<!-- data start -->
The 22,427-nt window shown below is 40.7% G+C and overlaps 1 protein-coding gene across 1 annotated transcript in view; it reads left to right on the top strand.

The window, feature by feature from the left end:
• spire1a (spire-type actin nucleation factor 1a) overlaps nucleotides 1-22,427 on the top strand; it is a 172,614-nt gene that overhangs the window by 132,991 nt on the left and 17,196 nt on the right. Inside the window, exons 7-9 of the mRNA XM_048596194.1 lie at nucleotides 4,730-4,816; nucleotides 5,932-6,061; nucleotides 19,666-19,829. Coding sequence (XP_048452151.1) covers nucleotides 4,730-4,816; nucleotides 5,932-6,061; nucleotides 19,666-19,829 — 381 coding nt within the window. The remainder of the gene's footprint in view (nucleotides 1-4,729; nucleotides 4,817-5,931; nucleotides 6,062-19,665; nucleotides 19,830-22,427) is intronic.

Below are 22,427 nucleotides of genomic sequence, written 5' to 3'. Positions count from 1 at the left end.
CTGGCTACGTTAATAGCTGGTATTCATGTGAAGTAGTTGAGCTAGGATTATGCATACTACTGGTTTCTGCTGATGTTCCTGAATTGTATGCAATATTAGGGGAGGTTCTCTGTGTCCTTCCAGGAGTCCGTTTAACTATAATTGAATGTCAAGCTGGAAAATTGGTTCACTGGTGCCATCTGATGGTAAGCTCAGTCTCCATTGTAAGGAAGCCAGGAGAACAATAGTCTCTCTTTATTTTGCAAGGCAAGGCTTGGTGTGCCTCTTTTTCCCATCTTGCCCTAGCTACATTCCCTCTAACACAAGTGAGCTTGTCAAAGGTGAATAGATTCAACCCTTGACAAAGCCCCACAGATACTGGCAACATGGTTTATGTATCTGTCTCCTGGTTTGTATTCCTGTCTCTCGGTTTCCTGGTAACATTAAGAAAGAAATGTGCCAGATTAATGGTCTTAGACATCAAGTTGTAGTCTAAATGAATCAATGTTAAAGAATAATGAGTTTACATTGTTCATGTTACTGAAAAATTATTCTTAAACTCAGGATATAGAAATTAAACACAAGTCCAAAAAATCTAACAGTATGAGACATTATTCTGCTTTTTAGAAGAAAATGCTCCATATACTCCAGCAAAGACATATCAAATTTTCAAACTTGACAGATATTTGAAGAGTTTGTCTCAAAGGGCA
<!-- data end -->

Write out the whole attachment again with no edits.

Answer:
The 22,427-nt window shown below is 40.7% G+C and overlaps 1 protein-coding gene across 1 annotated transcript in view; it reads left to right on the top strand.

The window, feature by feature from the left end:
• spire1a (spire-type actin nucleation factor 1a) overlaps nucleotides 1-22,427 on the top strand; it is a 172,614-nt gene that overhangs the window by 132,991 nt on the left and 17,196 nt on the right. Inside the window, exons 7-9 of the mRNA XM_048596194.1 lie at nucleotides 4,730-4,816; nucleotides 5,932-6,061; nucleotides 19,666-19,829. Coding sequence (XP_048452151.1) covers nucleotides 4,730-4,816; nucleotides 5,932-6,061; nucleotides 19,666-19,829 — 381 coding nt within the window. The remainder of the gene's footprint in view (nucleotides 1-4,729; nucleotides 4,817-5,931; nucleotides 6,062-19,665; nucleotides 19,830-22,427) is intronic.

Below are 22,427 nucleotides of genomic sequence, written 5' to 3'. Positions count from 1 at the left end.
CTGGCTACGTTAATAGCTGGTATTCATGTGAAGTAGTTGAGCTAGGATTATGCATACTACTGGTTTCTGCTGATGTTCCTGAATTGTATGCAATATTAGGGGAGGTTCTCTGTGTCCTTCCAGGAGTCCGTTTAACTATAATTGAATGTCAAGCTGGAAAATTGGTTCACTGGTGCCATCTGATGGTAAGCTCAGTCTCCATTGTAAGGAAGCCAGGAGAACAATAGTCTCTCTTTATTTTGCAAGGCAAGGCTTGGTGTGCCTCTTTTTCCCATCTTGCCCTAGCTACATTCCCTCTAACACAAGTGAGCTTGTCAAAGGTGAATAGATTCAACCCTTGACAAAGCCCCACAGATACTGGCAACATGGTTTATGTATCTGTCTCCTGGTTTGTATTCCTGTCTCTCGGTTTCCTGGTAACATTAAGAAAGAAATGTGCCAGATTAATGGTCTTAGACATCAAGTTGTAGTCTAAATGAATCAATGTTAAAGAATAATGAGTTTACATTGTTCATGTTACTGAAAAATTATTCTTAAACTCAGGATATAGAAATTAAACACAAGTCCAAAAAATCTAACAGTATGAGACATTATTCTGCTTTTTAGAAGAAAATGCTCCATATACTCCAGCAAAGACATATCAAATTTTCAAACTTGACAGATATTTGAAGAGTTTGTCTCAAAGGGCA